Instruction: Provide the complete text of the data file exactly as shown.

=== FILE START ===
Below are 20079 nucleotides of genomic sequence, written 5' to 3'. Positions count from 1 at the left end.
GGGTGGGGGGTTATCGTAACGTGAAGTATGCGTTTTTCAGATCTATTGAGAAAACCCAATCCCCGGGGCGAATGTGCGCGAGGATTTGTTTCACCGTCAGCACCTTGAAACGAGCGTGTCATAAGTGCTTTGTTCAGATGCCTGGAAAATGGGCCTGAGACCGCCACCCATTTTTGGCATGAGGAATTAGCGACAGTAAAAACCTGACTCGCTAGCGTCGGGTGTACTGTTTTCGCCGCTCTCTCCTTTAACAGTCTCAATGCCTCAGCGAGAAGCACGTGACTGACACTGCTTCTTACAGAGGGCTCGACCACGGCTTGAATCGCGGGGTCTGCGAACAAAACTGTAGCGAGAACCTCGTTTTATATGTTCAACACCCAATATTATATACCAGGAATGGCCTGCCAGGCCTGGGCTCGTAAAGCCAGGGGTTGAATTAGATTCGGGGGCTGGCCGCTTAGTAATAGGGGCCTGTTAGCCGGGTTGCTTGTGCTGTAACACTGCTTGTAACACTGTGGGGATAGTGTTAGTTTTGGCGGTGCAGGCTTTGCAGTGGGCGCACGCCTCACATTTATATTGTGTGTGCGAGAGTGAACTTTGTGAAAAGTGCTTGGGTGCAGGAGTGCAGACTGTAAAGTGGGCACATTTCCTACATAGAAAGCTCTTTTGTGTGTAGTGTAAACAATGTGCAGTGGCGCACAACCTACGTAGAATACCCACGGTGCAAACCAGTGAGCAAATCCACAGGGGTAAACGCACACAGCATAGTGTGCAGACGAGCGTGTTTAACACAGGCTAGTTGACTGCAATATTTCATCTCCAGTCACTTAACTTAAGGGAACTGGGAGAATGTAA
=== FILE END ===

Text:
Below are 20079 nucleotides of genomic sequence, written 5' to 3'. Positions count from 1 at the left end.
GGGTGGGGGGTTATCGTAACGTGAAGTATGCGTTTTTCAGATCTATTGAGAAAACCCAATCCCCGGGGCGAATGTGCGCGAGGATTTGTTTCACCGTCAGCACCTTGAAACGAGCGTGTCATAAGTGCTTTGTTCAGATGCCTGGAAAATGGGCCTGAGACCGCCACCCATTTTTGGCATGAGGAATTAGCGACAGTAAAAACCTGACTCGCTAGCGTCGGGTGTACTGTTTTCGCCGCTCTCTCCTTTAACAGTCTCAATGCCTCAGCGAGAAGCACGTGACTGACACTGCTTCTTACAGAGGGCTCGACCACGGCTTGAATCGCGGGGTCTGCGAACAAAACTGTAGCGAGAACCTCGTTTTATATGTTCAACACCCAATATTATATACCAGGAATGGCCTGCCAGGCCTGGGCTCGTAAAGCCAGGGGTTGAATTAGATTCGGGGGCTGGCCGCTTAGTAATAGGGGCCTGTTAGCCGGGTTGCTTGTGCTGTAACACTGCTTGTAACACTGTGGGGATAGTGTTAGTTTTGGCGGTGCAGGCTTTGCAGTGGGCGCACGCCTCACATTTATATTGTGTGTGCGAGAGTGAACTTTGTGAAAAGTGCTTGGGTGCAGGAGTGCAGACTGTAAAGTGGGCACATTTCCTACATAGAAAGCTCTTTTGTGTGTAGTGTAAACAATGTGCAGTGGCGCACAACCTACGTAGAATACCCACGGTGCAAACCAGTGAGCAAATCCACAGGGGTAAACGCACACAGCATAGTGTGCAGACGAGCGTGTTTAACACAGGCTAGTTGACTGCAATATTTCATCTCCAGTCACTTAACTTAAGGGAACTGGGAGAATGTAA